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CleanTechnica: Aspen To Spend $7.5 Million On Electric Buses & Charging Stations

Colorado is sometimes at the forefront of policies to protect clean air and the environment. As part of that and its effort to bring good jobs to the state, Colorado’s one of the top states for solar energy. It also offers perhaps the best electric car incentives in the nation. Now, some in the state are also looking to clean up their buses. A nice bit of news in this regard comes from Aspen.

The Aspen Times reports that the city of Aspen and Roaring Fork Transportation Authority (RFTA) want to spend more than $7.5 million on 8 electric buses and planned to ask area elected officials to chip in at a public meeting last week.

A memo from Roaring Fork Transportation Authority CEO Dan Blankenship (not to be confused with infamous coal baron Don Blankenship) confirms that research has already propelled the fresh agenda forward. The two agencies discussed initiating an electric bus pilot program for the past 18 months. Members of the Aspen City Council approved contributing $1 million to the effort, Blankenship said.

“The total cost of buying the eight battery-powered buses and four charging stations and installing the charging stations is $7.6 million, according to Blankenship’s memo. That breaks down to $7.2 million for the buses — at $900,000 each — and $80,000 each for four charging stations, plus another $80,000 to install the charging stations.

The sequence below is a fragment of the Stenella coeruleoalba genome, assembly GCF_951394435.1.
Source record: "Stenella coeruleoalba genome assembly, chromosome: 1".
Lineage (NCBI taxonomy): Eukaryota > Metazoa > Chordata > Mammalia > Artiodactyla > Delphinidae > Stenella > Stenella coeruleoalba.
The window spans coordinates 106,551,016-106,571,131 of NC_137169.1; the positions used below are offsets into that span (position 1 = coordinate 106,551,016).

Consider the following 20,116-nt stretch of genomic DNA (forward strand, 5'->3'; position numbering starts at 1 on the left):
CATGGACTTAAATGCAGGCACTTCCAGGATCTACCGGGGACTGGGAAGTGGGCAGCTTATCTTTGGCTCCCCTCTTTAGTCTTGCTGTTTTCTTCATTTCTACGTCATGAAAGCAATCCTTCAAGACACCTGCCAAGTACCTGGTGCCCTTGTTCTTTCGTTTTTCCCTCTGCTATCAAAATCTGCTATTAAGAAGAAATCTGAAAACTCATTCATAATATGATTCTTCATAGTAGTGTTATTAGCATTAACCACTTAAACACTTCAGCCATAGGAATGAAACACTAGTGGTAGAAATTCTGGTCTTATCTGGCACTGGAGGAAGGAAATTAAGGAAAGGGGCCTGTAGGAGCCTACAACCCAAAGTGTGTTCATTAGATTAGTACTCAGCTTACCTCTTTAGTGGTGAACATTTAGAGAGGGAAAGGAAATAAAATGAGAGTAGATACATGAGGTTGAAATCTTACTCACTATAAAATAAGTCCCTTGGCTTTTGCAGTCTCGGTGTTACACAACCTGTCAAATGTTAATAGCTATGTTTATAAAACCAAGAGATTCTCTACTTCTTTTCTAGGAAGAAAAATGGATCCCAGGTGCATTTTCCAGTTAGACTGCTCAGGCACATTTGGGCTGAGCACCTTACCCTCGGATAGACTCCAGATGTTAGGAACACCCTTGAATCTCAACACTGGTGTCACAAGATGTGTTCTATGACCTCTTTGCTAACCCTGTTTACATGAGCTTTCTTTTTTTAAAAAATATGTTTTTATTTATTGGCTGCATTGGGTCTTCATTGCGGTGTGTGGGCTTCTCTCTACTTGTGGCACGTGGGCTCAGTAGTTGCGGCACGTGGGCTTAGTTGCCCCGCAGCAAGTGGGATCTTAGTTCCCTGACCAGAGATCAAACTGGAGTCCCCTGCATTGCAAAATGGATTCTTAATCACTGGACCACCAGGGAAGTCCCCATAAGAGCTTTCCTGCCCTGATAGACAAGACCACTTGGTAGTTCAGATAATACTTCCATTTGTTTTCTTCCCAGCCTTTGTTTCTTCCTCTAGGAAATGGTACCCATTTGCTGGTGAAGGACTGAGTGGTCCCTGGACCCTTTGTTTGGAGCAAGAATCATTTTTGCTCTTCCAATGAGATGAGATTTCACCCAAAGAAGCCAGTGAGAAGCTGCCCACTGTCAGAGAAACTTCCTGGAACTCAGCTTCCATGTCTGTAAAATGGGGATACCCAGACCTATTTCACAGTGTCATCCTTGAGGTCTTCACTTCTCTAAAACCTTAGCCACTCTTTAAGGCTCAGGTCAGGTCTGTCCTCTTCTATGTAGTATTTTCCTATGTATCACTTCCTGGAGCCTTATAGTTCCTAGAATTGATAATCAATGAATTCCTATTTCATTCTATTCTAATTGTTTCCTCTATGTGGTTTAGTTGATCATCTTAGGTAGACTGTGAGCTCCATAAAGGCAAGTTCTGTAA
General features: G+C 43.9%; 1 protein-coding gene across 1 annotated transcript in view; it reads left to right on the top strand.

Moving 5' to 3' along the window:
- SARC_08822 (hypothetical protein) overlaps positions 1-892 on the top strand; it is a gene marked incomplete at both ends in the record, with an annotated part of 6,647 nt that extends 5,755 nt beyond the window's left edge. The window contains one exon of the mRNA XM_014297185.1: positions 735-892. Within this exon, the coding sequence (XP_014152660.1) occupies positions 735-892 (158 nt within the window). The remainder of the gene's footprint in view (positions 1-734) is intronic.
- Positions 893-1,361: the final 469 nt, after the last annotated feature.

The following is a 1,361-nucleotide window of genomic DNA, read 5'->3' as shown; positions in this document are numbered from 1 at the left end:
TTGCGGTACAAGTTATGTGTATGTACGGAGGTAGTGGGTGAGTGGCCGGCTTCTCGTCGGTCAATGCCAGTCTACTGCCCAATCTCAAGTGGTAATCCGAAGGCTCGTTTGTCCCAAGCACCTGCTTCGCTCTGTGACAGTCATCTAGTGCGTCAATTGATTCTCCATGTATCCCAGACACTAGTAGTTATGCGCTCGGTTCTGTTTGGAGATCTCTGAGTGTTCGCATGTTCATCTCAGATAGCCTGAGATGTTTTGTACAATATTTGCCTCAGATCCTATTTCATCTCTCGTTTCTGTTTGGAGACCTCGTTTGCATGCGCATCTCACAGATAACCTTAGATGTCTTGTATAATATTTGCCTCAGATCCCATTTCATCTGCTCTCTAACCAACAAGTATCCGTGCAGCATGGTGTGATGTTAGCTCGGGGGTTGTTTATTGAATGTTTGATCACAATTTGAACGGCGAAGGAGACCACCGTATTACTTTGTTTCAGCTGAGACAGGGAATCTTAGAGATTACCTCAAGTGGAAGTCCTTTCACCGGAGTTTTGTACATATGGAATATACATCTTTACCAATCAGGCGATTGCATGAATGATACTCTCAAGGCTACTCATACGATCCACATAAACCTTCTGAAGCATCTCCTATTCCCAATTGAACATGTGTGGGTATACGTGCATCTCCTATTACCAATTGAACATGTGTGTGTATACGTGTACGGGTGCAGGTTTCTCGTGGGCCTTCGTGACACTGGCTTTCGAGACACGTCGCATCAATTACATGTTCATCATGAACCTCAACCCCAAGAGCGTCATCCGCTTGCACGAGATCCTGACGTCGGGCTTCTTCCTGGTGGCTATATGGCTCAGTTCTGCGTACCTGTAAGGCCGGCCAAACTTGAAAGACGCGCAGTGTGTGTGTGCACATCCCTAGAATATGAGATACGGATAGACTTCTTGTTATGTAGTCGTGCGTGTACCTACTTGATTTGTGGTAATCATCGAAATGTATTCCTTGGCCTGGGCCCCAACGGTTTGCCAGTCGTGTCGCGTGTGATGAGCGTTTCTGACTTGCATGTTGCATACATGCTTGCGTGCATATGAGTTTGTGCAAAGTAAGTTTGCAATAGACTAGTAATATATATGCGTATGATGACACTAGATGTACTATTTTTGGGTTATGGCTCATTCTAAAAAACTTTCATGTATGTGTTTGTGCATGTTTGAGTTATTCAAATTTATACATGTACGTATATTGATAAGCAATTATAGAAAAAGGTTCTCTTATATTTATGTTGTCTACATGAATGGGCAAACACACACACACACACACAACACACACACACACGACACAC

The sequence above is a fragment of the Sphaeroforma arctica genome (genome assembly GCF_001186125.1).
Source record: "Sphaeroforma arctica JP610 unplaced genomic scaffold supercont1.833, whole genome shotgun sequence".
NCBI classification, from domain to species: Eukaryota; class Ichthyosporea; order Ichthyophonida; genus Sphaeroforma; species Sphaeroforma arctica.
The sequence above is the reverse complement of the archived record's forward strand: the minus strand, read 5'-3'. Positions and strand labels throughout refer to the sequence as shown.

“RFTA plans to apply to the state for a fiscal year 2018 grant worth $1.7 million in the next week or so. In addition, the agency plans to apply to the Federal Transit Administration for a $3.2 million grant through the Low or No Emission Grant Program by the end of this month, according to the memo.”

Naturally, Donald Trump’s disastrous transportation proposal comes up here, as it would drastically cut funding for public transit nationwide. Mr. Blankenship highlighted this as an impetus to move forward now with the plan.

“The current administration may reduce funding for or eliminate many FTA-related programs in the future,” Blankenship wrote. “As such, (fiscal year 2017) could be the last year for LoNo grants, and this could be RFTA’s best opportunity to apply for and capitalize upon this funding for this transition to (electric buses).”

RFTA has chosen New Flyer for its electric fleet. I have been a contented passenger on New Flyer’s XcelsiorÆ Electric Bus and would say it’s not a bad choice.

The Aspen Times reports that as the electric bus program moves forward, four of the buses would be used within the city of Aspen. “The other four would be used on bus routes in the upper valley ‘until issues related to battery range and on-route charging can be addressed,’ according to the memo.”

Mr. Blankenship wrote that an electric bus program “can be expanded to regional routes in the future as part of routine bus replacements as battery ranges improve.”

The transition to electric buses makes sense for the cleanliness of our air and stability of our climate. But critically important is the experience of the riders as well.

Riders should not have to be so exposed to heavy particulates from the gas exhaust of buses, but they can also enjoy the smooth and quiet ride of an electric bus. Surely, drivers and passengers alike will appreciate that better experience.

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